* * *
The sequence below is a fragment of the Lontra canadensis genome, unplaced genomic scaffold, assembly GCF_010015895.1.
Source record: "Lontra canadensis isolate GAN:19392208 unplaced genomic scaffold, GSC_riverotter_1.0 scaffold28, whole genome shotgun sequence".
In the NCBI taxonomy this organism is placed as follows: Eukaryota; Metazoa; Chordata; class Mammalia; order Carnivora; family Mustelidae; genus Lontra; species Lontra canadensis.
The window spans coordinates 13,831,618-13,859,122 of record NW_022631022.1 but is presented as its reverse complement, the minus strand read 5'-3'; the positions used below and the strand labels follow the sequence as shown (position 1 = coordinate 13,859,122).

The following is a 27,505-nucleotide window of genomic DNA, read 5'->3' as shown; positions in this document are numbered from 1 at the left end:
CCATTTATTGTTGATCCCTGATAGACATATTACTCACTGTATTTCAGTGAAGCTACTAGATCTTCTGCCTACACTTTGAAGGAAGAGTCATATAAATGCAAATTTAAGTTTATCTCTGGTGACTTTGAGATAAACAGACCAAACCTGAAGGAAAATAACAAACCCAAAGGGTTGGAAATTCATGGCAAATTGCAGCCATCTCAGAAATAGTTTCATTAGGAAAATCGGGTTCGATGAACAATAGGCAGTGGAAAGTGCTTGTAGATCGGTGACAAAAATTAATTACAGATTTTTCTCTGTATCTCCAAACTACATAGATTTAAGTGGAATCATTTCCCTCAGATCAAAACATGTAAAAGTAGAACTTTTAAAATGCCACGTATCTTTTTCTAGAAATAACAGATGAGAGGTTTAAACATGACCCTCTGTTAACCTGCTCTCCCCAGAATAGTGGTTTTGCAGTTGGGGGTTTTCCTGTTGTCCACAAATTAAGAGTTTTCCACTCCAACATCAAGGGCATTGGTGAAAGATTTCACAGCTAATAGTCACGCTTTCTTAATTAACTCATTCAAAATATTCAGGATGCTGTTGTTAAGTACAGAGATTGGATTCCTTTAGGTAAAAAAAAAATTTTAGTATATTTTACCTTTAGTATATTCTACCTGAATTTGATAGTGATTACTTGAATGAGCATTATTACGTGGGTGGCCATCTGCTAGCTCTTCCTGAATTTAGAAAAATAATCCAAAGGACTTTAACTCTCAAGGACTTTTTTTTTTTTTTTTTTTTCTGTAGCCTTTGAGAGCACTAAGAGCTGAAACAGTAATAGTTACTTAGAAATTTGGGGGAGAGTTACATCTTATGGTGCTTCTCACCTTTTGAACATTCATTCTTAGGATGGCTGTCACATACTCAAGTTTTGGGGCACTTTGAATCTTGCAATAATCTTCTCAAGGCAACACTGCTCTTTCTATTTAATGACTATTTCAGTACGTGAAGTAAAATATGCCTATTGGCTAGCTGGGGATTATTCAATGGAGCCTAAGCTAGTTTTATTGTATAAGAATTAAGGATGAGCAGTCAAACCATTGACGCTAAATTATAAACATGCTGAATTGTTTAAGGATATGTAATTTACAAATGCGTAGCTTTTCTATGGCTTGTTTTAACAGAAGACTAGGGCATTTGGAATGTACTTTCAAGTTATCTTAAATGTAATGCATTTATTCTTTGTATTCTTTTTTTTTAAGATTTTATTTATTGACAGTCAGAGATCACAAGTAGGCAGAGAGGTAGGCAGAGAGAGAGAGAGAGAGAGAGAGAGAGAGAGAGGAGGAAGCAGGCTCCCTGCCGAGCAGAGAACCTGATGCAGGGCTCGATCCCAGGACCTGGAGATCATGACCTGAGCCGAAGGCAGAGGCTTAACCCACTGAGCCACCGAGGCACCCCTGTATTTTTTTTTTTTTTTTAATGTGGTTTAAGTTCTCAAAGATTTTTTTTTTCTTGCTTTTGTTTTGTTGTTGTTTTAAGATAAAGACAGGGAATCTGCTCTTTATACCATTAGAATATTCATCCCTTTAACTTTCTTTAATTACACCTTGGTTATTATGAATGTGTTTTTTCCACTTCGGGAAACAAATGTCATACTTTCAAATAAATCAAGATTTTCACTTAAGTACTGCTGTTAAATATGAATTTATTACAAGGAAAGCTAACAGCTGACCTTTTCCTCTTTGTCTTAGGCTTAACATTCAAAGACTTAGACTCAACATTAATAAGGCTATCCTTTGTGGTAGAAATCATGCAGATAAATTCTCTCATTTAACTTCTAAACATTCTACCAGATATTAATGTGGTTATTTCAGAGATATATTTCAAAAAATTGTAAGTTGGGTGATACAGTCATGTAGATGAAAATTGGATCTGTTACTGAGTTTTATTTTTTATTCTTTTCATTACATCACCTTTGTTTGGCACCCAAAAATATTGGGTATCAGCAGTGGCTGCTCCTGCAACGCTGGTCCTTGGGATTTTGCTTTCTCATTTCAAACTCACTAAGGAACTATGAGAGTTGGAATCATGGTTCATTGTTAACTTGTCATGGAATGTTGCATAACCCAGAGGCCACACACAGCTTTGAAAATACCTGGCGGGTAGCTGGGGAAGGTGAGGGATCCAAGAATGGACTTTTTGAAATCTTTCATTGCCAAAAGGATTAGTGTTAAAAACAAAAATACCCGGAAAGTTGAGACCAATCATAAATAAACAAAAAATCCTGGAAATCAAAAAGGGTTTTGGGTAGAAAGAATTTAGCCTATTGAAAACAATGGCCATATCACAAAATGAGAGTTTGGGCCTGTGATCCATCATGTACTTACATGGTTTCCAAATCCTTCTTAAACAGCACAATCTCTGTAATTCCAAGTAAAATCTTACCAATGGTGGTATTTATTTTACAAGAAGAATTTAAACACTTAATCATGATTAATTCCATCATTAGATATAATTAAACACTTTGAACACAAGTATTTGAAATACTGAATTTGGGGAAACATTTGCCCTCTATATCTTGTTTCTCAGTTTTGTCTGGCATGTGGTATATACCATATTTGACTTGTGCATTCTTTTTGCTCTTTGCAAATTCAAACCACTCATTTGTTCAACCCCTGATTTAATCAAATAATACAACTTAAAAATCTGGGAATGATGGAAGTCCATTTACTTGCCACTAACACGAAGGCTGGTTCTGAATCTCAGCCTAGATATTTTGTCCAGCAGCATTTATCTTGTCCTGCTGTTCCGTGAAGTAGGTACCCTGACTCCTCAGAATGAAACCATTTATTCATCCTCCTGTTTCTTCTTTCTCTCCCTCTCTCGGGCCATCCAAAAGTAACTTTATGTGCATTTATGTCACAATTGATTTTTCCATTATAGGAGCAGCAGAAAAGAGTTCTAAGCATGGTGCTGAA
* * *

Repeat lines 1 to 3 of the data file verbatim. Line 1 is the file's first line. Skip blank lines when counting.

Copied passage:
The sequence below is a fragment of the Lontra canadensis genome, unplaced genomic scaffold, assembly GCF_010015895.1.
Source record: "Lontra canadensis isolate GAN:19392208 unplaced genomic scaffold, GSC_riverotter_1.0 scaffold28, whole genome shotgun sequence".
In the NCBI taxonomy this organism is placed as follows: Eukaryota; Metazoa; Chordata; class Mammalia; order Carnivora; family Mustelidae; genus Lontra; species Lontra canadensis.